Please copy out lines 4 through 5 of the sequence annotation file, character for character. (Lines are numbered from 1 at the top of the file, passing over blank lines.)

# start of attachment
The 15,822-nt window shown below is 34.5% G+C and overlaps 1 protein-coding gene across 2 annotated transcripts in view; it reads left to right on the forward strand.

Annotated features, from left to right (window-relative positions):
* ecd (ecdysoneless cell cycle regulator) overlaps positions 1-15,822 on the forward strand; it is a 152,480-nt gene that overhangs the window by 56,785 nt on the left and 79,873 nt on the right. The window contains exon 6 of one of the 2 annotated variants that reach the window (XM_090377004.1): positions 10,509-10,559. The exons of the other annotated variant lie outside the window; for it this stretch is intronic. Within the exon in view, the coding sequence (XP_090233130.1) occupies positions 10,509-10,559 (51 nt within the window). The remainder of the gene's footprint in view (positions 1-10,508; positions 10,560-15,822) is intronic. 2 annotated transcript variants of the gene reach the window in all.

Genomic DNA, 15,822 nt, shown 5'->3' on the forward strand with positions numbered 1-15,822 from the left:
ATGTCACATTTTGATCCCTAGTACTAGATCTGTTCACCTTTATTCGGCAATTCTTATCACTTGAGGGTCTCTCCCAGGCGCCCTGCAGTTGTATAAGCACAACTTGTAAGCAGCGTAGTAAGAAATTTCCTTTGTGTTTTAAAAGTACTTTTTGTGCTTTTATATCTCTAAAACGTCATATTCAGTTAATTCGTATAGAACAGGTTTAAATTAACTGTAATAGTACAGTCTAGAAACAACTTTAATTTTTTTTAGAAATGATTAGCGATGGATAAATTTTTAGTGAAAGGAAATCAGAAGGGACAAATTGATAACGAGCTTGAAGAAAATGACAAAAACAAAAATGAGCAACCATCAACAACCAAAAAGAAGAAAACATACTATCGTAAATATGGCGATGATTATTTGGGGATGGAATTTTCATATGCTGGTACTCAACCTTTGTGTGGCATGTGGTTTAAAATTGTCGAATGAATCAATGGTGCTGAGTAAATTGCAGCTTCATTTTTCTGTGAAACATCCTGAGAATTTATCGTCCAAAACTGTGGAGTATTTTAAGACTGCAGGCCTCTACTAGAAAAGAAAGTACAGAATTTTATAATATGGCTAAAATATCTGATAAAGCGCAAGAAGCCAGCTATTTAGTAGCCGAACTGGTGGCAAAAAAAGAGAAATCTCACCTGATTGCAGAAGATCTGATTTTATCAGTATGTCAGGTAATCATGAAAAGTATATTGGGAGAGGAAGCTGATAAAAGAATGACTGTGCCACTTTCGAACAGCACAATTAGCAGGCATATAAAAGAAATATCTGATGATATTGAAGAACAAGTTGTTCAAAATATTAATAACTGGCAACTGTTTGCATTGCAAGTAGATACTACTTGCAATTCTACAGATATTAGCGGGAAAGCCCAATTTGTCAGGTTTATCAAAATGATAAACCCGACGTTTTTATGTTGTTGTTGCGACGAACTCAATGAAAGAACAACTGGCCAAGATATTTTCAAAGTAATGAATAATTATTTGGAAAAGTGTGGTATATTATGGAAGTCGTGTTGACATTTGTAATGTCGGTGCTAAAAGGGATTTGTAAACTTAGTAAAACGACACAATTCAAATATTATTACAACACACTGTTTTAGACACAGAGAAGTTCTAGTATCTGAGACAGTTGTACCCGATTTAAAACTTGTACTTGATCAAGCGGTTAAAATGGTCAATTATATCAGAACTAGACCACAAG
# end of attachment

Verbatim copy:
Genomic DNA, 15,822 nt, shown 5'->3' on the forward strand with positions numbered 1-15,822 from the left:
ATGTCACATTTTGATCCCTAGTACTAGATCTGTTCACCTTTATTCGGCAATTCTTATCACTTGAGGGTCTCTCCCAGGCGCCCTGCAGTTGTATAAGCACAACTTGTAAGCAGCGTAGTAAGAAATTTCCTTTGTGTTTTAAAAGTACTTTTTGTGCTTTTATATCTCTAAAACGTCATATTCAGTTAATTCGTATAGAACAGGTTTAAATTAACTGTAATAGTACAGTCTAGAAACAACTTTAATTTTTTTTAGAAATGATTAGCGATGGATAAATTTTTAGTGAAAGGAAATCAGAAGGGACAAATTGATAACGAGCTTGAAGAAAATGACAAAAACAAAAATGAGCAACCATCAACAACCAAAAAGAAGAAAACATACTATCGTAAATATGGCGATGATTATTTGGGGATGGAATTTTCATATGCTGGTACTCAACCTTTGTGTGGCATGTGGTTTAAAATTGTCGAATGAATCAATGGTGCTGAGTAAATTGCAGCTTCATTTTTCTGTGAAACATCCTGAGAATTTATCGTCCAAAACTGTGGAGTATTTTAAGACTGCAGGCCTCTACTAGAAAAGAAAGTACAGAATTTTATAATATGGCTAAAATATCTGATAAAGCGCAAGAAGCCAGCTATTTAGTAGCCGAACTGGTGGCAAAAAAAGAGAAATCTCACCTGATTGCAGAAGATCTGATTTTATCAGTATGTCAGGTAATCATGAAAAGTATATTGGGAGAGGAAGCTGATAAAAGAATGACTGTGCCACTTTCGAACAGCACAATTAGCAGGCATATAAAAGAAATATCTGATGATATTGAAGAACAAGTTGTTCAAAATATTAATAACTGGCAACTGTTTGCATTGCAAGTAGATACTACTTGCAATTCTACAGATATTAGCGGGAAAGCCCAATTTGTCAGGTTTATCAAAATGATAAACCCGACGTTTTTATGTTGTTGTTGCGACGAACTCAATGAAAGAACAACTGGCCAAGATATTTTCAAAGTAATGAATAATTATTTGGAAAAGTGTGGTATATTATGGAAGTCGTGTTGACATTTGTAATGTCGGTGCTAAAAGGGATTTGTAAACTTAGTAAAACGACACAATTCAAATATTATTACAACACACTGTTTTAGACACAGAGAAGTTCTAGTATCTGAGACAGTTGTACCCGATTTAAAACTTGTACTTGATCAAGCGGTTAAAATGGTCAATTATATCAGAACTAGACCACAAG